Book Image

Mastering Python High Performance

Book Image

Mastering Python High Performance

Overview of this book

Table of Contents (15 chapters)

Profiling best practices

Profiling is a repetitive task. You'll do it several times inside the same project in order to get the best results, and you'll do it again on the next project. Just like with any other repetitive task in software development, there is a set of best practices you can follow to ensure that you get the most out of the process. Let's look at some of them:

Build a regression-test suite

Before starting any kind of optimization process, you need to make sure that the changes you make to the code will not affect its functioning in a bad way. The best way to do this, especially when it's a big code base, is to create a test suite. Make sure that your code coverage is high enough to provide the confidence you need to make the changes. A test suite with 60 percent code coverage can lead to very bad results.

A regression-test suite will allow you to make as many optimization tries as you need to without fear of breaking the code.

Mind your code

Functional code tends to be easier to refactor, mainly because the functions structured that way tend to avoid side effects. This reduces any risk of affecting unwanted parts of your system. If your functions avoid a local mutable state, that's another winning point for you. This is because the code should be pretty straightforward for you to understand and change. Functions that don't follow the previously mentioned guidelines will require more work and care while refactoring.

Be patient

Profiling is not fast, not easy, and not an exact process. What this means is that you should not expect to just run the profiler and expect the data from it to point directly to your problem. That could happen, yes. However, most of the time, the problems you're trying to solve are the ones that simple debugging couldn't fix. This means you'll be browsing through data, plotting it to try to make sense of it, and narrowing down the source of your problem until you either need to start again, or you find it.

Keep in mind that the deeper you get into the profiled data, the deeper into the rabbit hole you get. Numbers will stop making sense right away, so make sure you know what you're doing and that you have the right tools for the job before you start. Otherwise, you'll waste your time and end up with nothing but frustration.

Gather as much data as you can

Depending on the type and size of software you're dealing with, you might want to get as much data as you can before you start analyzing it. Profilers are a great source for this. However, there are other sources, such as server logs from web applications, custom logs, system resources snapshots (like from the OS task manager), and so on.

Preprocess your data

After you have all the information from your profilers, your logs, and other sources, you will probably need to preprocess the data before analyzing it. Don't shy away from unstructured data just because a profiler can't understand it. Your analysis of the data will benefit from the extra numbers.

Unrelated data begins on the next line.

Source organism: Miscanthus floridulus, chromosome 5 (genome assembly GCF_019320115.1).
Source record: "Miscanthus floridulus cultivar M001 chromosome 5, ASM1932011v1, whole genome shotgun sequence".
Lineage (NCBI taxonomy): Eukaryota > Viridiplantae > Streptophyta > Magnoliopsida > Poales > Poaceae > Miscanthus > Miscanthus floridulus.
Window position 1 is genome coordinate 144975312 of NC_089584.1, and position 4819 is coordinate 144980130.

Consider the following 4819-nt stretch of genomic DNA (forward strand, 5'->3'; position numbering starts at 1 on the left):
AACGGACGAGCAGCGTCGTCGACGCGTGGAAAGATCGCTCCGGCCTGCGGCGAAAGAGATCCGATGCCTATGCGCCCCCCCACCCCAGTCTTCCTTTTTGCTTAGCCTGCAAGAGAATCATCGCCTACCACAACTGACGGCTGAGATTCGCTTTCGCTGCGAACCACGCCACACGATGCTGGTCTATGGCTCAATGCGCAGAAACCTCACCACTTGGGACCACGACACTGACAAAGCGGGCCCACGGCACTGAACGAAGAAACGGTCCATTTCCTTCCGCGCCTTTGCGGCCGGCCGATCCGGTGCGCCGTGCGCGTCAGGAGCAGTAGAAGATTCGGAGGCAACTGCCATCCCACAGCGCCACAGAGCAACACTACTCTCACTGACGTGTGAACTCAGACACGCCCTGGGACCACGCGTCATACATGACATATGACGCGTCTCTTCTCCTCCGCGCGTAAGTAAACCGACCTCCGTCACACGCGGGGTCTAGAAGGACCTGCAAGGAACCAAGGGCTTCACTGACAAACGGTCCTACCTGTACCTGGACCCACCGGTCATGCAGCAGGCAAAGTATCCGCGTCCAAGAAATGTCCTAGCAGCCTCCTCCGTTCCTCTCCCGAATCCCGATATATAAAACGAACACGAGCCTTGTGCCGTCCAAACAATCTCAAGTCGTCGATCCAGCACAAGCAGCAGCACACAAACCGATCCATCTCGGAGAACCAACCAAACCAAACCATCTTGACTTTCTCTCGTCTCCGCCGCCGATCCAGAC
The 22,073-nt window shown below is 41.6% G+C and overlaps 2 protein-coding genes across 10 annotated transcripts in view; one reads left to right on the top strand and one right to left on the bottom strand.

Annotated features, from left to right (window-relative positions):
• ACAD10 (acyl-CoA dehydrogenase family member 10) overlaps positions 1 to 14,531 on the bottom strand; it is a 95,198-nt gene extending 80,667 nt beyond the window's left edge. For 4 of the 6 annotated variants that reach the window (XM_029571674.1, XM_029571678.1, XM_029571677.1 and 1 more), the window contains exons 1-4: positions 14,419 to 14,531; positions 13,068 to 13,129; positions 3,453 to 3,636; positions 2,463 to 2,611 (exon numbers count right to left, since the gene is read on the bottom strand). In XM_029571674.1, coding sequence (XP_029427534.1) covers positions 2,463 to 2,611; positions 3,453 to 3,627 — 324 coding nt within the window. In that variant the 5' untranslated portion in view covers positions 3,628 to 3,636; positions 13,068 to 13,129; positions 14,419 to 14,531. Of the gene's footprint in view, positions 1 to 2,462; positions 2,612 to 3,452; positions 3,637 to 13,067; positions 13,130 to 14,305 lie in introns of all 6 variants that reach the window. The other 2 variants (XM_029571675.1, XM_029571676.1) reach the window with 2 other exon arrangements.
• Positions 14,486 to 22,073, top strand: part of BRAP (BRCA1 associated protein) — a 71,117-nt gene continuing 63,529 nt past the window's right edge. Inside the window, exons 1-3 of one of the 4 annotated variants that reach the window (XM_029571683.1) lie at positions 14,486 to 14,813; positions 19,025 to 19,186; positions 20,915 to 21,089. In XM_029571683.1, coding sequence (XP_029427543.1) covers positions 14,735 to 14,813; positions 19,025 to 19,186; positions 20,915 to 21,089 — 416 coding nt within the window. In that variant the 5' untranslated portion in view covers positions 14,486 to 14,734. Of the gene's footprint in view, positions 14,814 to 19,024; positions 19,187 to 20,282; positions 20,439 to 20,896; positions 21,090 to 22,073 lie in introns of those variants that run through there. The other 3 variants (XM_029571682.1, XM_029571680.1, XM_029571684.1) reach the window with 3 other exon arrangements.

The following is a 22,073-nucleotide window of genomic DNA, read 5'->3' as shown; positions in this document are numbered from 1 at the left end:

For instance, getting the web server logs is a great idea if you're profiling a web application, but those files are normally just text files with one line per request. By parsing it and getting the data into some kind of database system (like MongoDB, MySQL, or the like), you'll be able to give that data meaning (by parsing the dates, doing geolocation by source IP address, and so on) and query that information afterwards.

The formal name for the stage is ETL, which stands for extracting the data from it's sources, transforming it into something with meaning, and loading it into another system that you can later query.

Visualize your data

If you don't know exactly what it is that you're looking for and you're just looking for ways to optimize your code before something goes wrong, a great idea to get some insight into the data you've already preprocessed is to visualize it. Computers are great with numbers, but humans, on the other hand, are great with images when we want to find patterns and understand what kind of insight we can gather from the information we have.

For instance, to continue with the web server logs example, a simple plot (such as the ones you can do with MS Excel) for the requests by hour can provide some insight into the behavior of your users:

The preceding chart clearly shows that the majority of requests are done during late afternoon and continue into the night. You can use this insight later on for further profiling. For instance, an optional improvement of your setup here would be to provide more resources for your infrastructure during that time (something that can be done with service providers such as Amazon Web Services).

Another example, using custom profiling data, could be the following chart:

It uses data from the first code example of this chapter by counting the number of each event that triggers the profile function. We can then plot it and get an idea of the most common events. In our case, the call and return events are definitely taking up most of our program's time.